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#BringBackOurBalls

Posted by on May. 14, 2014 at 6:59 AM
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1 mom liked this


by Mark Steyn  â€˘  May 9, 2014 at 11:38 pm


It is hard not to have total contempt for a political culture that thinks the picture at right is a useful contribution to rescuing 276 schoolgirls kidnapped by jihadist savages in Nigeria. Yet some pajama boy at the White House evidently felt getting the First Lady to pose with this week's Hashtag of Western Impotence would reflect well upon the Administration. The horrible thing is they may be right: Michelle showed she cared - on social media! - and that's all that matters, isn't it?

Just as the last floppo hashtag, #WeStandWithUkraine, didn't actually involve standing with Ukraine, so #BringBackOurGirls doesn't require bringing back our girls. There are only a half-dozen special forces around the planet capable of doing that without getting most or all of the hostages killed: the British, the French, the Americans, Israelis, Germans, Aussies, maybe a couple of others. So, unless something of that nature is being lined up, those schoolgirls are headed into slavery, and the wretched pleading passivity of Mrs Obama's hashtag is just a form of moral preening.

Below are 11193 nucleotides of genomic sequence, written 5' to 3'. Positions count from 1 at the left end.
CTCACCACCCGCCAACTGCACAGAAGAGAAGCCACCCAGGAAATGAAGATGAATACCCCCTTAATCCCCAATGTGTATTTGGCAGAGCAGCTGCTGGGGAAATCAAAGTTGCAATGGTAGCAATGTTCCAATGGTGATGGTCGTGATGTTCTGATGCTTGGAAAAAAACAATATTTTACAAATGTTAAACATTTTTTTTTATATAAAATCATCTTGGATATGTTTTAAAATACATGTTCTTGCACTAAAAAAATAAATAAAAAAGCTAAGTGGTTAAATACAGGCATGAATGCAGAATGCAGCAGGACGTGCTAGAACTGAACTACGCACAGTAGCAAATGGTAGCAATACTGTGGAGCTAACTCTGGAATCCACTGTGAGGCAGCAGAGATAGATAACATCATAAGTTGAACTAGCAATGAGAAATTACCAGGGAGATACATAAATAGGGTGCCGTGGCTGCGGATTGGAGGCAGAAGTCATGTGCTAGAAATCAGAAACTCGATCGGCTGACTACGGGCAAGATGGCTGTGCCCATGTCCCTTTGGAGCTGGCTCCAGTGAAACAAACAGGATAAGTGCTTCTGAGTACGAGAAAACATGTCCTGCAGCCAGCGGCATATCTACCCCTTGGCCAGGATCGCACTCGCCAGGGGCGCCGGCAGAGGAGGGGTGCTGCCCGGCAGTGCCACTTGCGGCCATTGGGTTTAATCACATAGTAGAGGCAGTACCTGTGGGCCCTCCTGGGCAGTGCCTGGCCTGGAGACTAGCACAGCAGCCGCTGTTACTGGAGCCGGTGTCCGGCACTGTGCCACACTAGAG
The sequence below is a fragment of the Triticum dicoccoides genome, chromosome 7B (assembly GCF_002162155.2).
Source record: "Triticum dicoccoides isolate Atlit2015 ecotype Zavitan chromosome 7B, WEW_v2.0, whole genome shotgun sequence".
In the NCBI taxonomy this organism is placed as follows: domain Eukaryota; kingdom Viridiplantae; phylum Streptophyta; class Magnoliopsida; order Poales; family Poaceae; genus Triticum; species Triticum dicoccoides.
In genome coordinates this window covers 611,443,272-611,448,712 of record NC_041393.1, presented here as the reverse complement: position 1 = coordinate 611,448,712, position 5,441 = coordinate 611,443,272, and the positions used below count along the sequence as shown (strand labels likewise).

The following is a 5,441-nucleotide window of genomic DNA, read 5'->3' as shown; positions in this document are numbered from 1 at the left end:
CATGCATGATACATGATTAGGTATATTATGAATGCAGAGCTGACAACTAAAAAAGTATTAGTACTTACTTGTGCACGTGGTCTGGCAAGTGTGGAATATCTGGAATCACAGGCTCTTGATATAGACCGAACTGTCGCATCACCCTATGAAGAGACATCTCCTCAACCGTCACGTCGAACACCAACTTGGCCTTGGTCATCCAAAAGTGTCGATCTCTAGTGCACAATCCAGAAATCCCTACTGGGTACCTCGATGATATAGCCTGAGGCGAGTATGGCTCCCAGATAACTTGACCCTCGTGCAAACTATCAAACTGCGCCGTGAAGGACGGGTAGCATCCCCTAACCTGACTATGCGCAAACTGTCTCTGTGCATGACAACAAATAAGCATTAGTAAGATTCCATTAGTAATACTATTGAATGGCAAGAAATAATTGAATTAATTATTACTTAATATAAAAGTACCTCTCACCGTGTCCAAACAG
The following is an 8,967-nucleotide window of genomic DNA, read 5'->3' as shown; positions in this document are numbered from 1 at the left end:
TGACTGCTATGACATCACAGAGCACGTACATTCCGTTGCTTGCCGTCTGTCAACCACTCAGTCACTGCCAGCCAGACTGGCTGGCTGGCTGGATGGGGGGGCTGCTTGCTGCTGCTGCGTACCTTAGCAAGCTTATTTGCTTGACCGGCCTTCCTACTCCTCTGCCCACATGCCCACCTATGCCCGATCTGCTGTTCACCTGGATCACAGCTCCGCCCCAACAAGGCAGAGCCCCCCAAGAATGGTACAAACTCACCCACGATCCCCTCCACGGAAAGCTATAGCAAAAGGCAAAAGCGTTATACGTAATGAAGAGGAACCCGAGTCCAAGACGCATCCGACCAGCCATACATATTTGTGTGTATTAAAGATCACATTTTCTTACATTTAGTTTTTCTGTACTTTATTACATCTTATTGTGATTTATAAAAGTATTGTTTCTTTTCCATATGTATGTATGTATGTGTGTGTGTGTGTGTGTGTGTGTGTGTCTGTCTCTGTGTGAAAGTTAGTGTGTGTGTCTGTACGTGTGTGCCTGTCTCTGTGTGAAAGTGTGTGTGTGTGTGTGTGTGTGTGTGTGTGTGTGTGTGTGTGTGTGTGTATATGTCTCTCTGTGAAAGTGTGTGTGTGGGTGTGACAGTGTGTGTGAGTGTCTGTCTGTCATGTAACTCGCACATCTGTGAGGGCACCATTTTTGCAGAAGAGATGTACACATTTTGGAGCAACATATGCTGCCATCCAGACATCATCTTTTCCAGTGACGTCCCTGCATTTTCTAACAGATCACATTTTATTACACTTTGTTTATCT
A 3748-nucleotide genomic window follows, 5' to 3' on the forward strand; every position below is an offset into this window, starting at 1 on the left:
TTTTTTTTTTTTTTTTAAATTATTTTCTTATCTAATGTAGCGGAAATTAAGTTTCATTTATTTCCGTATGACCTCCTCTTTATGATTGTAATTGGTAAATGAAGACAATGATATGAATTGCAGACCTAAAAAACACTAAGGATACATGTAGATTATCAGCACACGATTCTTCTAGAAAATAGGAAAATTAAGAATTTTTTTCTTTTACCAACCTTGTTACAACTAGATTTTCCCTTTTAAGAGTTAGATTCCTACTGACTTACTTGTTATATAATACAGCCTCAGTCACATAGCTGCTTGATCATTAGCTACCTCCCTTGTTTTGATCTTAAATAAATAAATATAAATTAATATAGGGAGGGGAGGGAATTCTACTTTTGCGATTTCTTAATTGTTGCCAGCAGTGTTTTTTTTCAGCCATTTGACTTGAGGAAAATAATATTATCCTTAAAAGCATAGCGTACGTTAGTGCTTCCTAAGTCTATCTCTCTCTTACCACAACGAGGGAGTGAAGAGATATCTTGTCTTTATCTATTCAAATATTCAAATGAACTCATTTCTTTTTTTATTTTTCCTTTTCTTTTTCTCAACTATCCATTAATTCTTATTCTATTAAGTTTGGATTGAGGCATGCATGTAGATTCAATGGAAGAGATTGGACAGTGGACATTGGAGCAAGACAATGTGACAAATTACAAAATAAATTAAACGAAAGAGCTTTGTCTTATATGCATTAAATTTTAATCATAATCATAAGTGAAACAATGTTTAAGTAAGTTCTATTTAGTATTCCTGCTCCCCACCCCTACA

But then what isn't? The blogger Daniel Payne wrote this week that "modern liberalism, at its core, is an ideology of talking, not doing". He was musing on a press release for some or other "Day of Action" that is, as usual, a day of inaction:

Diverse grassroots groups are organizing and participating in events such as walks, rallies and concerts and calling on government to reduce climate pollution, transition off fossil fuels and commit to a clean energy future.

It's that easy! You go to a concert and someone "calls on government" to do something, and the world gets fixed.

There's something slightly weird about taking a hashtag - which on the Internet at least has a functional purpose - and getting a big black felt marker and writing it on a piece of cardboard and holding it up, as if somehow the comforting props of social media can be extended beyond the computer and out into the real world. Maybe the talismanic hashtag never required a computer in the first place. Maybe way back during the Don Pacifico showdown all Lord Palmerston had to do was tell the Greeks #BringBackOurJew.

As Mr Payne notes, these days progressive "action" just requires "calling on government" to act. But it's sobering to reflect that the urge to call on someone else to do something is now so reflexive and ingrained that even "the government" - or in this case the wife of "the government" - is now calling on someone else to do something.

Boko Haram, the girls' kidnappers, don't strike me as social media types. As I wrote last year: